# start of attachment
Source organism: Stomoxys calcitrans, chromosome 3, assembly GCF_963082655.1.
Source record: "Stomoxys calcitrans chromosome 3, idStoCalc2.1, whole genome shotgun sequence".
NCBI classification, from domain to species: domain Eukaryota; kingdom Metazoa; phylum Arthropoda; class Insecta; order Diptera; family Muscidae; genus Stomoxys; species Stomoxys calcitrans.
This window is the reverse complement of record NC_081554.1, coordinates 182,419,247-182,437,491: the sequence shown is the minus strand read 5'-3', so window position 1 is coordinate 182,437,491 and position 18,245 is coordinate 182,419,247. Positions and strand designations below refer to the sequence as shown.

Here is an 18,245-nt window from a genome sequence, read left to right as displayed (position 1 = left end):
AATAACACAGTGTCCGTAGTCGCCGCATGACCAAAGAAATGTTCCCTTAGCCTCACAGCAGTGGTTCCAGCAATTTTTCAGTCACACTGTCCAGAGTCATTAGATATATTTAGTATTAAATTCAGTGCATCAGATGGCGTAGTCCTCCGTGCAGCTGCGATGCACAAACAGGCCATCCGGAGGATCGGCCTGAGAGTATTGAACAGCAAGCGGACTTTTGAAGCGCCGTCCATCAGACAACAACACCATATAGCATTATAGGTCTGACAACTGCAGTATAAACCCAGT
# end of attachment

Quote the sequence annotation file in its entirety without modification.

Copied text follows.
Source organism: Stomoxys calcitrans, chromosome 3, assembly GCF_963082655.1.
Source record: "Stomoxys calcitrans chromosome 3, idStoCalc2.1, whole genome shotgun sequence".
NCBI classification, from domain to species: domain Eukaryota; kingdom Metazoa; phylum Arthropoda; class Insecta; order Diptera; family Muscidae; genus Stomoxys; species Stomoxys calcitrans.
This window is the reverse complement of record NC_081554.1, coordinates 182,419,247-182,437,491: the sequence shown is the minus strand read 5'-3', so window position 1 is coordinate 182,437,491 and position 18,245 is coordinate 182,419,247. Positions and strand designations below refer to the sequence as shown.

Here is an 18,245-nt window from a genome sequence, read left to right as displayed (position 1 = left end):
AATAACACAGTGTCCGTAGTCGCCGCATGACCAAAGAAATGTTCCCTTAGCCTCACAGCAGTGGTTCCAGCAATTTTTCAGTCACACTGTCCAGAGTCATTAGATATATTTAGTATTAAATTCAGTGCATCAGATGGCGTAGTCCTCCGTGCAGCTGCGATGCACAAACAGGCCATCCGGAGGATCGGCCTGAGAGTATTGAACAGCAAGCGGACTTTTGAAGCGCCGTCCATCAGACAACAACACCATATAGCATTATAGGTCTGACAACTGCAGTATAAACCCAGT